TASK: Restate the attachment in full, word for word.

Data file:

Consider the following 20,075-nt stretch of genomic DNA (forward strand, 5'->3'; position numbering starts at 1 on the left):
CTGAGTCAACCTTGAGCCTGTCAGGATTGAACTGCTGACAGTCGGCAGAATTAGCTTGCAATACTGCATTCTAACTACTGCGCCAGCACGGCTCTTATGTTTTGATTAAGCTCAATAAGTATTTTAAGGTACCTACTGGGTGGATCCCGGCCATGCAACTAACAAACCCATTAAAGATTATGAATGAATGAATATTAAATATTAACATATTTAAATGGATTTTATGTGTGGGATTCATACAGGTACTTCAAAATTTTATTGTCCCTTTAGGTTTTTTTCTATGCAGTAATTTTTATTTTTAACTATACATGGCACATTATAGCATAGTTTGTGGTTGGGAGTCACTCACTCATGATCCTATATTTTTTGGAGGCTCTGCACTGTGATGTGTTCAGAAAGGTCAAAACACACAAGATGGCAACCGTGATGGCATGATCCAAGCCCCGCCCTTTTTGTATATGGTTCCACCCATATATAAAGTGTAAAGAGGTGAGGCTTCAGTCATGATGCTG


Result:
Consider the following 20,075-nt stretch of genomic DNA (forward strand, 5'->3'; position numbering starts at 1 on the left):
CTGAGTCAACCTTGAGCCTGTCAGGATTGAACTGCTGACAGTCGGCAGAATTAGCTTGCAATACTGCATTCTAACTACTGCGCCAGCACGGCTCTTATGTTTTGATTAAGCTCAATAAGTATTTTAAGGTACCTACTGGGTGGATCCCGGCCATGCAACTAACAAACCCATTAAAGATTATGAATGAATGAATATTAAATATTAACATATTTAAATGGATTTTATGTGTGGGATTCATACAGGTACTTCAAAATTTTATTGTCCCTTTAGGTTTTTTTCTATGCAGTAATTTTTATTTTTAACTATACATGGCACATTATAGCATAGTTTGTGGTTGGGAGTCACTCACTCATGATCCTATATTTTTTGGAGGCTCTGCACTGTGATGTGTTCAGAAAGGTCAAAACACACAAGATGGCAACCGTGATGGCATGATCCAAGCCCCGCCCTTTTTGTATATGGTTCCACCCATATATAAAGTGTAAAGAGGTGAGGCTTCAGTCATGATGCTG